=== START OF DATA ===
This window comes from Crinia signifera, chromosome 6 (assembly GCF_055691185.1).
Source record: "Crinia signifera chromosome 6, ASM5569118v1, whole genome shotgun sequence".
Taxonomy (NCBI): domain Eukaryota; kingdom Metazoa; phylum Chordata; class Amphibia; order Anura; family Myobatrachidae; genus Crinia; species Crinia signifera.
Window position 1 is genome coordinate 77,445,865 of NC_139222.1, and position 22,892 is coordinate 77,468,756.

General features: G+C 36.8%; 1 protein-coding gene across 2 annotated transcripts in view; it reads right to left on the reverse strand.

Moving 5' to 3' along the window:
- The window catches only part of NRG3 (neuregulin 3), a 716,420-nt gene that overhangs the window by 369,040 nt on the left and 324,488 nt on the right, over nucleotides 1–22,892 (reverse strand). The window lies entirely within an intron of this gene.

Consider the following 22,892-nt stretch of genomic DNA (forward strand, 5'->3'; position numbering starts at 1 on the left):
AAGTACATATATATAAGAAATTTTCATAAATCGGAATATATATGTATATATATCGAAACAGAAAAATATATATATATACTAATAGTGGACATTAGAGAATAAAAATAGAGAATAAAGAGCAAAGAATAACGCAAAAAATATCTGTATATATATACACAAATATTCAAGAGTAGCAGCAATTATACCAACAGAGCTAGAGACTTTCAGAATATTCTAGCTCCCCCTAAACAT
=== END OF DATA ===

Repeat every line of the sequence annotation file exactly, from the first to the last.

This window comes from Crinia signifera, chromosome 6 (assembly GCF_055691185.1).
Source record: "Crinia signifera chromosome 6, ASM5569118v1, whole genome shotgun sequence".
Taxonomy (NCBI): domain Eukaryota; kingdom Metazoa; phylum Chordata; class Amphibia; order Anura; family Myobatrachidae; genus Crinia; species Crinia signifera.
Window position 1 is genome coordinate 77,445,865 of NC_139222.1, and position 22,892 is coordinate 77,468,756.

General features: G+C 36.8%; 1 protein-coding gene across 2 annotated transcripts in view; it reads right to left on the reverse strand.

Moving 5' to 3' along the window:
- The window catches only part of NRG3 (neuregulin 3), a 716,420-nt gene that overhangs the window by 369,040 nt on the left and 324,488 nt on the right, over nucleotides 1–22,892 (reverse strand). The window lies entirely within an intron of this gene.

Consider the following 22,892-nt stretch of genomic DNA (forward strand, 5'->3'; position numbering starts at 1 on the left):
AAGTACATATATATAAGAAATTTTCATAAATCGGAATATATATGTATATATATCGAAACAGAAAAATATATATATATACTAATAGTGGACATTAGAGAATAAAAATAGAGAATAAAGAGCAAAGAATAACGCAAAAAATATCTGTATATATATACACAAATATTCAAGAGTAGCAGCAATTATACCAACAGAGCTAGAGACTTTCAGAATATTCTAGCTCCCCCTAAACAT